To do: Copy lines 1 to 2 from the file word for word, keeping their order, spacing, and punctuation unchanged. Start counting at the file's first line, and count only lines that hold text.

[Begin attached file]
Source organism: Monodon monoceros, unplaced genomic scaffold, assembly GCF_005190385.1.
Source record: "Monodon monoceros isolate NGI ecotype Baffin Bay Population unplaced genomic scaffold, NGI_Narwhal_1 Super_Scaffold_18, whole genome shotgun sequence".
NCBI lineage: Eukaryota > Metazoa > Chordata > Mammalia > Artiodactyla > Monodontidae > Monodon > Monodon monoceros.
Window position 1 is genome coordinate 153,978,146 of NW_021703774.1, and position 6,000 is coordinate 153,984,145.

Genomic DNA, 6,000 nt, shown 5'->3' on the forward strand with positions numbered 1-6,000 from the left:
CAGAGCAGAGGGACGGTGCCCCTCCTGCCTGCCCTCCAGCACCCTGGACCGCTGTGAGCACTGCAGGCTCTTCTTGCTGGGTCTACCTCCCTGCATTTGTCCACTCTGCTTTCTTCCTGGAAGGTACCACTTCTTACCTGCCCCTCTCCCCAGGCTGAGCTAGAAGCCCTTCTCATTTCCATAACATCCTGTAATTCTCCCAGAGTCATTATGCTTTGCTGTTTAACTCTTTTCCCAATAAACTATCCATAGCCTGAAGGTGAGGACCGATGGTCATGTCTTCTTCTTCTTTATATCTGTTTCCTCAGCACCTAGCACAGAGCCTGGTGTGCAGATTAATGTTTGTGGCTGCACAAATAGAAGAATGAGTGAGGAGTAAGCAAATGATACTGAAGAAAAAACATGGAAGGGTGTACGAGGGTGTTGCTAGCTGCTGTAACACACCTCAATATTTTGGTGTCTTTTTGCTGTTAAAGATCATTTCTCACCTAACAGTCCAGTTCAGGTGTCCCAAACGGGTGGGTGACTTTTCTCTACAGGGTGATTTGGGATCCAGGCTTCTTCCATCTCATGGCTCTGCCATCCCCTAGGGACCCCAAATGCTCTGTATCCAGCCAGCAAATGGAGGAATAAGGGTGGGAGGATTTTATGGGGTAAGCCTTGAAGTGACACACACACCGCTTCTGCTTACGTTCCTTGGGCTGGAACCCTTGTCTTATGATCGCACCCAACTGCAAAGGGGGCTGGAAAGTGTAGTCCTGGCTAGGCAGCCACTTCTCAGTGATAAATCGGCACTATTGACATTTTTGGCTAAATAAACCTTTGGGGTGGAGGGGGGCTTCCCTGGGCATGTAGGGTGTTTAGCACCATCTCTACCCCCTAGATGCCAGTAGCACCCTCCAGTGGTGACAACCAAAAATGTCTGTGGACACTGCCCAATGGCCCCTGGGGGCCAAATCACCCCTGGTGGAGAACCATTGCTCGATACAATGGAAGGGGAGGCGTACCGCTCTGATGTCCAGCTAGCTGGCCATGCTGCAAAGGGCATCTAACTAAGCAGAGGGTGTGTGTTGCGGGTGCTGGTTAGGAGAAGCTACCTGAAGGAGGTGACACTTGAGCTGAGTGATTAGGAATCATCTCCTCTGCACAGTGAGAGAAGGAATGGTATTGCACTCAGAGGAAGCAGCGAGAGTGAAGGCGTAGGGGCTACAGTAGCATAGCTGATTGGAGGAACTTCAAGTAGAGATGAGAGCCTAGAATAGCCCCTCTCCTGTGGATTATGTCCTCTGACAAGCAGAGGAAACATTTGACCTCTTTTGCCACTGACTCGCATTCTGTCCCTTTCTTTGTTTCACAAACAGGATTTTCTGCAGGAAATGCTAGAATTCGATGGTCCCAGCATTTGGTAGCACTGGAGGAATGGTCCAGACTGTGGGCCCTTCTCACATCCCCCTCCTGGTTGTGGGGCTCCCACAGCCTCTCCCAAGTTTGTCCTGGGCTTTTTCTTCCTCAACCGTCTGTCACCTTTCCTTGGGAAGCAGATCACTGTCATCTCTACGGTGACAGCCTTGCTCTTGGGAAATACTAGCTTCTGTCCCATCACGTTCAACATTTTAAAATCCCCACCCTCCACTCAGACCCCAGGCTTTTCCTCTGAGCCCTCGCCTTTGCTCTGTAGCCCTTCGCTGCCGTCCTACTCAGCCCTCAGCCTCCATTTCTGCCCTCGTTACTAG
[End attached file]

Source organism: Monodon monoceros, unplaced genomic scaffold, assembly GCF_005190385.1.
Source record: "Monodon monoceros isolate NGI ecotype Baffin Bay Population unplaced genomic scaffold, NGI_Narwhal_1 Super_Scaffold_18, whole genome shotgun sequence".